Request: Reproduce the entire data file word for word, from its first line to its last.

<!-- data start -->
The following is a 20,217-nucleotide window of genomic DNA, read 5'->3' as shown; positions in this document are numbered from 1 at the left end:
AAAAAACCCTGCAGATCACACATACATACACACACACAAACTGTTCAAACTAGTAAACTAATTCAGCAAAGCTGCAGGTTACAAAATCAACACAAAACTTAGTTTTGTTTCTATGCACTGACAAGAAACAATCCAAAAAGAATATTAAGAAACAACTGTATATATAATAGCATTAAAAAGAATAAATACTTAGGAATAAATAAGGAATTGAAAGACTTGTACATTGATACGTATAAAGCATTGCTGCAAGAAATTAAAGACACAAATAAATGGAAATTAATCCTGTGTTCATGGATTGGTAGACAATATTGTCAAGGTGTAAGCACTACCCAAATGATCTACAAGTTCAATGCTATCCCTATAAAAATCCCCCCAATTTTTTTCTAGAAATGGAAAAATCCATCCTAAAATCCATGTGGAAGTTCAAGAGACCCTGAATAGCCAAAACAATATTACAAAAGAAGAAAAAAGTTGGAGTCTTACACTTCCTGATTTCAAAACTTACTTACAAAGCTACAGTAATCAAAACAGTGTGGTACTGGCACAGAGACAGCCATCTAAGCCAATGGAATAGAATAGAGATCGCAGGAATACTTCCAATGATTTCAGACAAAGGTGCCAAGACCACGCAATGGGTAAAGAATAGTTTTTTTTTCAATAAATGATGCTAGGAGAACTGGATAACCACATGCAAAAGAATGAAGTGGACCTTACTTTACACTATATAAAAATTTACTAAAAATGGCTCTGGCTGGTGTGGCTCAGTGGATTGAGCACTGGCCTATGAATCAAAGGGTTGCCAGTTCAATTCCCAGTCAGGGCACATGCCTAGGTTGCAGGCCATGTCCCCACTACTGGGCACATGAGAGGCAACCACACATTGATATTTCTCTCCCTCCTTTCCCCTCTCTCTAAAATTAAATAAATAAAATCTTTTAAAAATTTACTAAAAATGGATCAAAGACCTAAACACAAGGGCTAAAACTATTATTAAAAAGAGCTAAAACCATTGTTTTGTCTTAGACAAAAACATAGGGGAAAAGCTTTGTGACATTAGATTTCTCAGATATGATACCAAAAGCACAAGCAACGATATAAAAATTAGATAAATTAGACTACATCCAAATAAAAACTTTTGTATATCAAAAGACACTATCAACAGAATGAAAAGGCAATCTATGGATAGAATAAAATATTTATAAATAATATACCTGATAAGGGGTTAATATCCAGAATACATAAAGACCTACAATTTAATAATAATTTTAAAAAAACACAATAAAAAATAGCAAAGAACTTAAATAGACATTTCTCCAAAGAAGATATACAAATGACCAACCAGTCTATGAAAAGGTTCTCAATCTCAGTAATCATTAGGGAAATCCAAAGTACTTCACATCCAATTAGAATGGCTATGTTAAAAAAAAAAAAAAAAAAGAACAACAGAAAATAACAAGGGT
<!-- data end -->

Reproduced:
The following is a 20,217-nucleotide window of genomic DNA, read 5'->3' as shown; positions in this document are numbered from 1 at the left end:
AAAAAACCCTGCAGATCACACATACATACACACACACAAACTGTTCAAACTAGTAAACTAATTCAGCAAAGCTGCAGGTTACAAAATCAACACAAAACTTAGTTTTGTTTCTATGCACTGACAAGAAACAATCCAAAAAGAATATTAAGAAACAACTGTATATATAATAGCATTAAAAAGAATAAATACTTAGGAATAAATAAGGAATTGAAAGACTTGTACATTGATACGTATAAAGCATTGCTGCAAGAAATTAAAGACACAAATAAATGGAAATTAATCCTGTGTTCATGGATTGGTAGACAATATTGTCAAGGTGTAAGCACTACCCAAATGATCTACAAGTTCAATGCTATCCCTATAAAAATCCCCCCAATTTTTTTCTAGAAATGGAAAAATCCATCCTAAAATCCATGTGGAAGTTCAAGAGACCCTGAATAGCCAAAACAATATTACAAAAGAAGAAAAAAGTTGGAGTCTTACACTTCCTGATTTCAAAACTTACTTACAAAGCTACAGTAATCAAAACAGTGTGGTACTGGCACAGAGACAGCCATCTAAGCCAATGGAATAGAATAGAGATCGCAGGAATACTTCCAATGATTTCAGACAAAGGTGCCAAGACCACGCAATGGGTAAAGAATAGTTTTTTTTTCAATAAATGATGCTAGGAGAACTGGATAACCACATGCAAAAGAATGAAGTGGACCTTACTTTACACTATATAAAAATTTACTAAAAATGGCTCTGGCTGGTGTGGCTCAGTGGATTGAGCACTGGCCTATGAATCAAAGGGTTGCCAGTTCAATTCCCAGTCAGGGCACATGCCTAGGTTGCAGGCCATGTCCCCACTACTGGGCACATGAGAGGCAACCACACATTGATATTTCTCTCCCTCCTTTCCCCTCTCTCTAAAATTAAATAAATAAAATCTTTTAAAAATTTACTAAAAATGGATCAAAGACCTAAACACAAGGGCTAAAACTATTATTAAAAAGAGCTAAAACCATTGTTTTGTCTTAGACAAAAACATAGGGGAAAAGCTTTGTGACATTAGATTTCTCAGATATGATACCAAAAGCACAAGCAACGATATAAAAATTAGATAAATTAGACTACATCCAAATAAAAACTTTTGTATATCAAAAGACACTATCAACAGAATGAAAAGGCAATCTATGGATAGAATAAAATATTTATAAATAATATACCTGATAAGGGGTTAATATCCAGAATACATAAAGACCTACAATTTAATAATAATTTTAAAAAAACACAATAAAAAATAGCAAAGAACTTAAATAGACATTTCTCCAAAGAAGATATACAAATGACCAACCAGTCTATGAAAAGGTTCTCAATCTCAGTAATCATTAGGGAAATCCAAAGTACTTCACATCCAATTAGAATGGCTATGTTAAAAAAAAAAAAAAAAAAGAACAACAGAAAATAACAAGGGT